History: Syltdamm? New attempt to rename the Hindenburgdamm

If you want to take the train to the North Sea island of Sylt, you can take the Hindenburgdamm, which is commonly known as the Hindenburgdamm.

History: Syltdamm? New attempt to rename the Hindenburgdamm

If you want to take the train to the North Sea island of Sylt, you can take the Hindenburgdamm, which is commonly known as the Hindenburgdamm. But this designation is controversial. Now there is a new attempt to establish a different name for the railway embankment. However, the matter is quite complicated: there is no official name plate on the route that could easily be replaced.

The Greens in the Südtondern office - to which the city of Niebüll belongs, where the car trains to Sylt start - want to introduce a resolution in the North Friesland district council in the medium term. "The point of this resolution can only be that the public sector no longer uses the term "Hindenburgdamm" in the hope that this will also be transferred to the "popular language"," said Stephan Wiese from the Greens local association in South Tønder.

The fact that the term "Hindenburgdamm" has become commonplace is probably due to the fact that the then President of the Reich, Paul Hindenburg, was present when the dam was opened in 1927. And the Reichsbahn boss at the time, Julius Dorpmüller, paid homage to Hindenburg in his speech and concluded: "We want to baptize the new dam in his name - "it's called "Hindenburgdamm"".

Hindenburg - a controversial figure

The Field Marshal (1847-1934) is a controversial figure. The President of the Weimar Republic is seen by many today as "Hitler's stirrup holder", whom he made Chancellor and thus made the dictatorship possible in the first place. In many cities - such as Lübeck and Kiel - streets and squares named after Hindenburg have already been renamed after sometimes long and controversial debates.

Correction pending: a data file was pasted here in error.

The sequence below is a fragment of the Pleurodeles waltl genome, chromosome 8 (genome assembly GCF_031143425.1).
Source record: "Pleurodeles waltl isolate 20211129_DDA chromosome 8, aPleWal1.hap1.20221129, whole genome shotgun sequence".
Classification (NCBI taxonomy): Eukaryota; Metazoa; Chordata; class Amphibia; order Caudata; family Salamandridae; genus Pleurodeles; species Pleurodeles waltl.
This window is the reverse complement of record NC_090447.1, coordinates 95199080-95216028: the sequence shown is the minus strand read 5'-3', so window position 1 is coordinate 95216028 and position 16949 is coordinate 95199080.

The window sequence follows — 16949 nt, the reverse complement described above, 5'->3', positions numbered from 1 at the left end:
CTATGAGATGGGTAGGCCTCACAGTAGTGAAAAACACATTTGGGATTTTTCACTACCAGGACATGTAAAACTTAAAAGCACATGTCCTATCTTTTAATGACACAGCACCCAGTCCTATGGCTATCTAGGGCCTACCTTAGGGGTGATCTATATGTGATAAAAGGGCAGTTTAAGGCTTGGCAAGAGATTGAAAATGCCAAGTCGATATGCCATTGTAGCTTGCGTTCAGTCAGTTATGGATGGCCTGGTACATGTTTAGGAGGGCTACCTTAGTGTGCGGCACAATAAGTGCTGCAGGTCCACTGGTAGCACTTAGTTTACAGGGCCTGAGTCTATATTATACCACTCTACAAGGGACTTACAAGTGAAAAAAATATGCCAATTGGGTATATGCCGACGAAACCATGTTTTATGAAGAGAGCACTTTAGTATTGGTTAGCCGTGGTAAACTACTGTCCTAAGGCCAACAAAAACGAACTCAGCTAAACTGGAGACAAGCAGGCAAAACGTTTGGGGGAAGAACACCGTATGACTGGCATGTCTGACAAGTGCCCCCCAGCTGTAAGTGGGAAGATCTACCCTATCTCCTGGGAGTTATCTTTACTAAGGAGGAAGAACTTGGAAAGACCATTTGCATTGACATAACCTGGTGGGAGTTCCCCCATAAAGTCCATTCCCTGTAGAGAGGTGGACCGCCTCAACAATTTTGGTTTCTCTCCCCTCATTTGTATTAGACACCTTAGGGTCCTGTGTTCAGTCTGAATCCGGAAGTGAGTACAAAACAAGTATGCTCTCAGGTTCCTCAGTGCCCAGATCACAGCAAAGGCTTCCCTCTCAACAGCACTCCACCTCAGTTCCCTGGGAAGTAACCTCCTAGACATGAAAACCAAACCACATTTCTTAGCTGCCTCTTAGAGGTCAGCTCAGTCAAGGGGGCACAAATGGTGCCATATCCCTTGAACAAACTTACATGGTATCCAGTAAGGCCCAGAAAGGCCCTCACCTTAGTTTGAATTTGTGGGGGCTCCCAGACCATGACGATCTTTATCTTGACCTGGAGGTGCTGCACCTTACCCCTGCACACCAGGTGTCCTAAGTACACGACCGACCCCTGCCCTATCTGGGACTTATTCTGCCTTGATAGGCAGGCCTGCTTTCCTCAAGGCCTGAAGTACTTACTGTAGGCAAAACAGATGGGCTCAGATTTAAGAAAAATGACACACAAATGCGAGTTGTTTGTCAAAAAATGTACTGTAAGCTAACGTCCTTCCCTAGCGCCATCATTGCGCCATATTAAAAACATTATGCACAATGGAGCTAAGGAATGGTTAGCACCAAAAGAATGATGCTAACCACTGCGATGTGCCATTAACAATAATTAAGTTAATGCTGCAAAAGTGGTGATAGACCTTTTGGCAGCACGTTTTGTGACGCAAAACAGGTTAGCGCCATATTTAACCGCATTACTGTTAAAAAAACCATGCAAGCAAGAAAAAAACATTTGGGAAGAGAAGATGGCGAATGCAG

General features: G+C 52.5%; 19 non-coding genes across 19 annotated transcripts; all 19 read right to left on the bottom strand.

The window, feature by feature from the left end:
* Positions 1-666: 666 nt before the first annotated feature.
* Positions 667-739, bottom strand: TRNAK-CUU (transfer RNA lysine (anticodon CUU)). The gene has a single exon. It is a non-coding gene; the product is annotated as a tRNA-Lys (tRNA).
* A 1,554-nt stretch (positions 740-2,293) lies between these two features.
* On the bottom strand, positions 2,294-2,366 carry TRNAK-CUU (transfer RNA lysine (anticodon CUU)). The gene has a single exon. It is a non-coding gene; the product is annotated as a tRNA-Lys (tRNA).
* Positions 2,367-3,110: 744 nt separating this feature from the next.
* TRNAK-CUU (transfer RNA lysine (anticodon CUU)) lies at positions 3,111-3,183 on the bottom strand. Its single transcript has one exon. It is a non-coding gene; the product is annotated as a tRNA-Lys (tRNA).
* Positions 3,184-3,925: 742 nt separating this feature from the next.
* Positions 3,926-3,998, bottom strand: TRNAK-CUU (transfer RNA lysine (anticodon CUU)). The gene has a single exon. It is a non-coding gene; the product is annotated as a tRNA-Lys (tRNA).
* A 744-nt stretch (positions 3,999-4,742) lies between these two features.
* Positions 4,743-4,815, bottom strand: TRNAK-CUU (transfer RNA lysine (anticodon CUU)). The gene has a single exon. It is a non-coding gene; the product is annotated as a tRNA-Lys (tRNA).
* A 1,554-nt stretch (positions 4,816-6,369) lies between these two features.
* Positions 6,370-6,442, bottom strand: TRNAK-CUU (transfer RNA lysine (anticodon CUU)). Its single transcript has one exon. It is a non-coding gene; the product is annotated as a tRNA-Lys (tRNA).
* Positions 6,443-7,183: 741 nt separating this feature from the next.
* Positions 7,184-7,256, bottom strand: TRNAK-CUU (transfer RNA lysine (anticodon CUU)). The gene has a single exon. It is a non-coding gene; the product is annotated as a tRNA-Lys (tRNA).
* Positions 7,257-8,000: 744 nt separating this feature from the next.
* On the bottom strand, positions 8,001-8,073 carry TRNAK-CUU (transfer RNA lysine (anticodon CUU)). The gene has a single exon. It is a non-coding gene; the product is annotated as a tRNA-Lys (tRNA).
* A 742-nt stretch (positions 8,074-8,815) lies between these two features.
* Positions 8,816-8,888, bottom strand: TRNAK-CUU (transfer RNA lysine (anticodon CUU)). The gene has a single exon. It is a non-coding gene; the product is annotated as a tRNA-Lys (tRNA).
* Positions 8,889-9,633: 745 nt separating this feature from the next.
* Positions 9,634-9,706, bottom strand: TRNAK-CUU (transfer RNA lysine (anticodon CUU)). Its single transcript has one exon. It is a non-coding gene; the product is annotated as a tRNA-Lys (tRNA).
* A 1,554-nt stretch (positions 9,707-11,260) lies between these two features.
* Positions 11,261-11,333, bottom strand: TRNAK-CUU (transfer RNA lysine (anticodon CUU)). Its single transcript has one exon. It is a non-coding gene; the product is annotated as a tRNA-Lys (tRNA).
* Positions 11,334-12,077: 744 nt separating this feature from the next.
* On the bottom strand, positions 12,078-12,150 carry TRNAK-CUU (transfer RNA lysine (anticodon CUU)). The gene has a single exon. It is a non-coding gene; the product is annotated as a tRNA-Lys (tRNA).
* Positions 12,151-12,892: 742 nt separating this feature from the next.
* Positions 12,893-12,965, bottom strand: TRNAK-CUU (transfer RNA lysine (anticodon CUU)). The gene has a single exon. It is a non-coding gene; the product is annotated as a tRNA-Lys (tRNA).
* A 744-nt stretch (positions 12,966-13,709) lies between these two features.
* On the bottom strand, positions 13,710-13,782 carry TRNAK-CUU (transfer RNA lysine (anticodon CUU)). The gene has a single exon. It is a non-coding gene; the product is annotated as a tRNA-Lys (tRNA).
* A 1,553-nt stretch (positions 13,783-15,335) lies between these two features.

Deutsche Bahn officially lists the structure under the silly number 2010. "The only railway structures that are officially named are tunnels," a spokeswoman for Deutsche Bahn told the German Press Agency.

Even if the railways also referred to the connection as Hindenburgdamm in the past, this should now actually be a thing of the past. In other words, the name "Hindenburgdamm" should no longer appear on the website or elsewhere. The head of Sylt Marketing GmbH, Moritz Lust, also told the dpa, "this is a sensitive issue that we are dealing with".

Roland Klockenhoff from the Sylt local branch of the Greens recently told the Schleswig-Holstein newspaper publisher that this was an issue. One is of the opinion "that the name "Hindenburgdamm" is overdue". It's part of the rules of conduct, just like you say chocolate kiss today - ultimately it's no longer appropriate.

The Lübeck psychotherapist Karl-Heinz Haase, who is a member of the German-Israeli Society, suggested the name "Syltdamm", which was unproblematic. "Anyone would understand that."

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